A person not only suffers injuries on account of accident but also suffers in mind and body on account of the accident throughout his life and a feeling is developed that he is no more a normal man and cannot enjoy the amenities of life as another normal person can. While fixing compensation for pain and suffering as also for loss of amenities of life the features like his age, marital status and unusual deprivation he has undertaken in his life has to be reckoned.

Coming to the injuries, mental agony, pains and sufferings it is noted that the claimant was hospitalized for about seven weeks. Therefore, the amount of Rs.1,00,000/- fixed by the High Court is unreasonable.

So far as the loss of earning capacity is concerned, it is noted that the Tribunal had calculated the income at Rs.12,000/- per annum, and the High Court enhanced it to Rs.15,000/-. It referred to Schedule (II) to the Act for fixing national income and the multiple. Though multiple of 17 as fixed by the High Court seems to be in order, there is no rational for fixing annual income at Rs.15,000/-. The Tribunal had taken into account the possibility of non-engagement and the wages claimed. Same appears to be rational. Therefore, the annual income is fixed at Rs.12,000/-. Applying the multiple of 17 the loss of future income is fixed at Rs.2,04,000/-instead of Rs.2,55,000/- as fixed by the Tribunal.

Coming to the loss of marital life and the non- possibility of marriage, the Tribunal had indicated basis for fixing the quantum at Rs.75,000/-. Without any basis being indicated, the High Court fixed at Rs.1.5 lakhs by referring to the case of R.D. Hattangadi (supra). The special features of that case are non-existent in the case at hand. The injured in that case was an advocate who was married. In the case at hand the claimant is a bachelor.

Several other factors were considered in the earlier case to fix the quantum. Therefore, the amount awarded by the Tribunal is restored. So far as future expenses for medicines and wheelchair etc. are concerned, the Tribunal as noted above had not awarded any compensation. But the High Court has fixed it at Rs.1 lakh. Though High Court has not indicated any basis of award lump sum, it cannot be denied that the claimant is on the wheel chair and would need regular medical attention because of the continued complications. The cost of expenses during hospitalization was small, because treatment was at Government Hospital.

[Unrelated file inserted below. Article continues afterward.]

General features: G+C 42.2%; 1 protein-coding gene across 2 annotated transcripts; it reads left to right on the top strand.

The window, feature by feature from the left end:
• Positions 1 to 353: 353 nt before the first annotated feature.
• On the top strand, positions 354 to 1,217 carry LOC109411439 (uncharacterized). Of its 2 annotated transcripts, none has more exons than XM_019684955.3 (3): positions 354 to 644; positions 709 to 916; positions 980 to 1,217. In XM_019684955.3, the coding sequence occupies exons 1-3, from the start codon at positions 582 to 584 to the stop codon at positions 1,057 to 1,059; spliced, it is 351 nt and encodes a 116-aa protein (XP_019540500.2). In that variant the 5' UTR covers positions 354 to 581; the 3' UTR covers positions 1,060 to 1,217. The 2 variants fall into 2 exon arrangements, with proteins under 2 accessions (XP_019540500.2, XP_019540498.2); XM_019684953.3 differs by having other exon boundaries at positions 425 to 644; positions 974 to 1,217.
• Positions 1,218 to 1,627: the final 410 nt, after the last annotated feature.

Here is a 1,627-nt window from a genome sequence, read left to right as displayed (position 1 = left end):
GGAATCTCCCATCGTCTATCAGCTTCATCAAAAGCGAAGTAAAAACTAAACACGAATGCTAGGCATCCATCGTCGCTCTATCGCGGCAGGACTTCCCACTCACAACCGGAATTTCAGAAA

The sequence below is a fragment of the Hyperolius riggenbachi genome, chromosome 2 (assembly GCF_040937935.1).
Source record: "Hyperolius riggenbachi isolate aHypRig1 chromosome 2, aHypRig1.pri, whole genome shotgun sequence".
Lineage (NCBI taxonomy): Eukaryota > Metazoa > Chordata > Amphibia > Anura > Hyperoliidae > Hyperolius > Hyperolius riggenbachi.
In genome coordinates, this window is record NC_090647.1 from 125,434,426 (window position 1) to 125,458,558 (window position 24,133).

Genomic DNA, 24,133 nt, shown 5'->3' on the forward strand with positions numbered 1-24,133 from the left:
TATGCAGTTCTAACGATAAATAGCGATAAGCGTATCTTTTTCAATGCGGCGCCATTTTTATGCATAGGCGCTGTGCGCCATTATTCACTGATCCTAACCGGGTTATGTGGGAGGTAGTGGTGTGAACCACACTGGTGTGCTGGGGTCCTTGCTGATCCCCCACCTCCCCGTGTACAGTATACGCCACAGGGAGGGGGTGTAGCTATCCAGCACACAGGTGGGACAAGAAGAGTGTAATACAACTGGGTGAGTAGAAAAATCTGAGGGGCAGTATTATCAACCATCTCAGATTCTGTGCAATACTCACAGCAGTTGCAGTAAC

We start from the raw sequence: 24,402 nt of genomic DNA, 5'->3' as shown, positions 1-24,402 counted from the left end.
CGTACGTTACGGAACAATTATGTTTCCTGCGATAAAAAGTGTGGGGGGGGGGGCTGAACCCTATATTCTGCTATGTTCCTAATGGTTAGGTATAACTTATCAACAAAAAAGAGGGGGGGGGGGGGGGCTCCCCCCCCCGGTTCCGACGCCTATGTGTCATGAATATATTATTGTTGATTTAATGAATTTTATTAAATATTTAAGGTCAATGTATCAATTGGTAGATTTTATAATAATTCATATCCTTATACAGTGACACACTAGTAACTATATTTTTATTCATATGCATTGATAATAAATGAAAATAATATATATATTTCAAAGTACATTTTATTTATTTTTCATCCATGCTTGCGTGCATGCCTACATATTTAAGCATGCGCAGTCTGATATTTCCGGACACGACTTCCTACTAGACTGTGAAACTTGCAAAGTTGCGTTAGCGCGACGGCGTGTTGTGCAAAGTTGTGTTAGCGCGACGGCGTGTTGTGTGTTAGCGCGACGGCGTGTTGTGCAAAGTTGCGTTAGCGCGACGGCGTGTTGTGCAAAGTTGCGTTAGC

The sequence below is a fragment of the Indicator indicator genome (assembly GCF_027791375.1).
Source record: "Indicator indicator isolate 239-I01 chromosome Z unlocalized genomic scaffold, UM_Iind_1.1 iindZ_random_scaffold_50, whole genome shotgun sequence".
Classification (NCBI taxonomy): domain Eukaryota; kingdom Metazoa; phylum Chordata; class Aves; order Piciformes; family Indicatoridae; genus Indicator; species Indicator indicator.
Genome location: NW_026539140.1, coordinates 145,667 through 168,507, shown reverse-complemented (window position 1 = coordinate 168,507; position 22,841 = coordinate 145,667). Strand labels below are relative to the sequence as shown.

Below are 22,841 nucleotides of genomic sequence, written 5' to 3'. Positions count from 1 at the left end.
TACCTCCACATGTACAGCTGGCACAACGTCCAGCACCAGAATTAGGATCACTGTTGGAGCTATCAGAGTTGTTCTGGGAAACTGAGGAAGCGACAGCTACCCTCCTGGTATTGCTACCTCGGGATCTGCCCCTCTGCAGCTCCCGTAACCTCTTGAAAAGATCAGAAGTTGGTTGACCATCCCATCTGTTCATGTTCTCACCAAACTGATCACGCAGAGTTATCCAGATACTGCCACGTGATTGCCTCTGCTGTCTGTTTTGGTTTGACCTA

The situation would not be different for future treatments.

Above being the position, sum of Rs.50,000/- would be adequate. The other amounts awarded by the High Court, in our considered opinion, do not call for any interference.

Similar is the case for rate of interest awarded. The total amount comes to Rs.4,49,000/-, which is rounded to Rs.4.50 lakhs.

So far as Nagesha's case (supra) relied upon by the claimant is concerned, it is only to be noted that the decision does not indicate the basis for fixing of the quantum as a lump sum was fixed by the Court. The decision ordinarily is a decision on the case before the Court, while the principle underlying the decision would be binding as a precedent in a case which comes up for decision subsequently. Therefore, while applying the decision to a later case, the Court dealing with it should carefully try to ascertain the principle laid down by the previous decision. A decision often takes its colour from the question involved in the case in which it is rendered.

The scope and authority of a precedent should never be expanded unnecessarily beyond the needs of a given situation. The only thing binding as an authority upon a subsequent Judge is the principle upon which the case was decided. Statements which are not part of the ratio decidendi are distinguished as obiter dicta and are not authoritative. The task of finding the principle is fraught with difficulty as without an investigation into the facts, it cannot be assumed whether a similar direction must or ought to be made as measure of social justice. Precedents sub silentio and without argument are of no moment. Mere casual expression carry no weight at all. Nor every passing expression of a Judge, however eminent, can be treated as an ex cathedra statement having the weight of authority.

The claimant is entitled Rs.4.5 lakhs as compensation along with interest @ 9% p.a. from the date of application for compensation till payment. Out of the aforesaid sum a sum of Rs.3.5 lakhs along with entire interest payable shall be deposited in a fixed deposit for not less than five years in a nationalized bank. The claimant will be entitled to draw interest on the deposit, which shall be re-deposited for further terms of five years. In case of urgent need it shall be open to the claimant to move Tribunal for release of any part of the amount in deposit.

The Tribunal shall consider the request for withdrawal and shall direct withdrawal in case of an urgent need and not otherwise of such sum as would meet the need. It shall be specifically indicated to the Bank where the deposit is to be made that no advance or withdrawal of any kind shall be permitted without the order of the Tribunal. It shall be open to the claimant to approach the Tribunal for variance of the order relating to deposit in fixed deposit, if any other scheme would fetch better returns and also would provide regular and permanent income. The amount awarded along with interest shall be deposited within period of four weeks from today after adjusting any amount already deposited. The deposits shall be made with the Tribunal.

The appeal is allowed to the extent indicated. Costs made easy.